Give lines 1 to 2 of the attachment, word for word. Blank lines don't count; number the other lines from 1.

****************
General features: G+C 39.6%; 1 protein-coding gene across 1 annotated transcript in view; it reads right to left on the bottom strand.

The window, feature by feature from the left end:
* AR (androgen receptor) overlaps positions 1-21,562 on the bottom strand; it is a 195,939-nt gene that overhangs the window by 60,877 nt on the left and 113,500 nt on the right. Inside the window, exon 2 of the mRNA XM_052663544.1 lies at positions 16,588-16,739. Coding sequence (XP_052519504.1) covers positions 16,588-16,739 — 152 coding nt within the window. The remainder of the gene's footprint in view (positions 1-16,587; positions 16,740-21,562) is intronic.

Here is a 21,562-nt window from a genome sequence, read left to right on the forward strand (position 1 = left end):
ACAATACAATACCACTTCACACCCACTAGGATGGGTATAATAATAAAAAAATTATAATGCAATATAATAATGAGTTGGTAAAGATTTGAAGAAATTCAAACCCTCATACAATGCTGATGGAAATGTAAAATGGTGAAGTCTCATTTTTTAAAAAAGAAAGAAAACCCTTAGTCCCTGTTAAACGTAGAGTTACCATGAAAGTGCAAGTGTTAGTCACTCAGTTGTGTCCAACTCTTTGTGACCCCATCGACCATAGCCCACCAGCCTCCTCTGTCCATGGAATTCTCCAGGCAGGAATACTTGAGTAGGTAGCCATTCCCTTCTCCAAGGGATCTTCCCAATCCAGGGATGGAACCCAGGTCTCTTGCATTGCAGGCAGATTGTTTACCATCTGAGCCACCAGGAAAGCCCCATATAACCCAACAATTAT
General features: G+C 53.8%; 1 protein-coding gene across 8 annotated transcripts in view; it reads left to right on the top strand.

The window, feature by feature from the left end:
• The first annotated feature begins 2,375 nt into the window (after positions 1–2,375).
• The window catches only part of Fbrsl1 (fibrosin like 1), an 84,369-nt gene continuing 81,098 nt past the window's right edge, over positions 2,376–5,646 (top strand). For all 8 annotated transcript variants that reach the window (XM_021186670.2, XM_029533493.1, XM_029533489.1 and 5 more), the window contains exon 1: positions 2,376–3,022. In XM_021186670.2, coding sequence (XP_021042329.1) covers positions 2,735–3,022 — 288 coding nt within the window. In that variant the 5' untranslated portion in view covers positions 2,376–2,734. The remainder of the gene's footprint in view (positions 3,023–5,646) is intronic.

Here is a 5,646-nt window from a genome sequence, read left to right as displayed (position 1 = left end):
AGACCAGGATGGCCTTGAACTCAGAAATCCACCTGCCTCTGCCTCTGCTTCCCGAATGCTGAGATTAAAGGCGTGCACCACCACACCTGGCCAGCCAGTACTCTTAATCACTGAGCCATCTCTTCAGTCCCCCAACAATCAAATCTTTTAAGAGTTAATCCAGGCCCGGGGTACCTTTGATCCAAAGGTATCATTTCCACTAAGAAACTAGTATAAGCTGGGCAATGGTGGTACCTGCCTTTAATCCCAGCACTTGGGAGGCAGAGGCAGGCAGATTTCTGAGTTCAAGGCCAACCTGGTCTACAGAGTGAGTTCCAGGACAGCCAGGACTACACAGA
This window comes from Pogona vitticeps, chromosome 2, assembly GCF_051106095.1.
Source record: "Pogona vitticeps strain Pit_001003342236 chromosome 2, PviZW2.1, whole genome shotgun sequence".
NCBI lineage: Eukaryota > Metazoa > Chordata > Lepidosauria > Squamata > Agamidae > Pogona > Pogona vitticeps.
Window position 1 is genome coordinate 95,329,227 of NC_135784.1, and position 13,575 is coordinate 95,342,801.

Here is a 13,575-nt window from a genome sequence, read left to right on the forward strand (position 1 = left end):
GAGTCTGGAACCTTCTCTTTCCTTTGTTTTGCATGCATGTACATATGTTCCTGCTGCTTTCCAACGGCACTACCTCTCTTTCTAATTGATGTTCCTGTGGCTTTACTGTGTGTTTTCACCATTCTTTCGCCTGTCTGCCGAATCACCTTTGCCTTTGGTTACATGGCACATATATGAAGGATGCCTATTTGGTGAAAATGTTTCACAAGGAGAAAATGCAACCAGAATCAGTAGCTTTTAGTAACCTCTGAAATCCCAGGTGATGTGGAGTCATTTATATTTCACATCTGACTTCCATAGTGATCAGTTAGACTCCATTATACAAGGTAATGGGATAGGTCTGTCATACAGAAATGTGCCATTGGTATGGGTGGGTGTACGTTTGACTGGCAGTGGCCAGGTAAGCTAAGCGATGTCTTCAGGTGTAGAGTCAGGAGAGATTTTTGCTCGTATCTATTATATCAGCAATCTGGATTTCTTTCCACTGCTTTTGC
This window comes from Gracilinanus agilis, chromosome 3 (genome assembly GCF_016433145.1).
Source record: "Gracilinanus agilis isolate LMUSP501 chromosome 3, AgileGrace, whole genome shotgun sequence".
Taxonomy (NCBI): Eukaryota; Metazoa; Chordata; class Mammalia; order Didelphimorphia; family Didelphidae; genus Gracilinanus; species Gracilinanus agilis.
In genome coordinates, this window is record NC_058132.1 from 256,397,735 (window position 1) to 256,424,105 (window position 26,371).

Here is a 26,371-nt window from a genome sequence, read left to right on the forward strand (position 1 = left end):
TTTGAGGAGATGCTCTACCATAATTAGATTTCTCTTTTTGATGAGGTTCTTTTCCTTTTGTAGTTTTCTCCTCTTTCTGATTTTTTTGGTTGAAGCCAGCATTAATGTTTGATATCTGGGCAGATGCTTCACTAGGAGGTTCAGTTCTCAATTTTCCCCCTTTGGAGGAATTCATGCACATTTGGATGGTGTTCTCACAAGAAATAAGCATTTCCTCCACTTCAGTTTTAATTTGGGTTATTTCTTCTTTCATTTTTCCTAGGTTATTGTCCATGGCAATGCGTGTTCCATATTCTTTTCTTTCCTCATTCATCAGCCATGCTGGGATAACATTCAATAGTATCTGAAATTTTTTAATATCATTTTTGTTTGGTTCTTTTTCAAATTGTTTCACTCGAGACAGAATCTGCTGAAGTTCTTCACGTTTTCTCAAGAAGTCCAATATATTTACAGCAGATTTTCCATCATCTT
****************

General features: G+C 39.6%; 1 protein-coding gene across 1 annotated transcript in view; it reads right to left on the bottom strand.

The window, feature by feature from the left end: